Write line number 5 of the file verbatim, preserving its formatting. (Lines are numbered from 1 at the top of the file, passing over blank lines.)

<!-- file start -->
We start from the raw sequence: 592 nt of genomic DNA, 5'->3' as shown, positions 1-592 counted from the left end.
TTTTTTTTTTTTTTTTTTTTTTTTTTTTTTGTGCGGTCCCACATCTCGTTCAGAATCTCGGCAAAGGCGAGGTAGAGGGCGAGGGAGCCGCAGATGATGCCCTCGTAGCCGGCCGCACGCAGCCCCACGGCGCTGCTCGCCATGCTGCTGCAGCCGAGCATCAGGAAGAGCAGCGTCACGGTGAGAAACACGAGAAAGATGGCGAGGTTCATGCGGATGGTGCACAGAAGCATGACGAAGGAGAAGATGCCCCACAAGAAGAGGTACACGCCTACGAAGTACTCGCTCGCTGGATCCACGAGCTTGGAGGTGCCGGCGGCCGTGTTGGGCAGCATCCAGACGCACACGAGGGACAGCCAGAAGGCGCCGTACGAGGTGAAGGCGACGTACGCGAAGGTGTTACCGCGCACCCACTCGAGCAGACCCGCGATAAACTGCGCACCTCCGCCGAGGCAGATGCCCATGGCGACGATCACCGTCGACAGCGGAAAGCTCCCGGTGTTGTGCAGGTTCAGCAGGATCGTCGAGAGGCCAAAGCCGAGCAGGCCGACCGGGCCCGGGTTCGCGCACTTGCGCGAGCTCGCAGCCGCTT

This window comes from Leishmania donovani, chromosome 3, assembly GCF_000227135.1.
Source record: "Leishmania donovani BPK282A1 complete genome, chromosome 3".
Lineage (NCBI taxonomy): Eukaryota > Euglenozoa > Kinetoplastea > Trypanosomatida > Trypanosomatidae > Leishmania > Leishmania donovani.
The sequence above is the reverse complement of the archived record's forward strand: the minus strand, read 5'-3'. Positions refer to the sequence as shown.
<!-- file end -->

Lineage (NCBI taxonomy): Eukaryota > Euglenozoa > Kinetoplastea > Trypanosomatida > Trypanosomatidae > Leishmania > Leishmania donovani.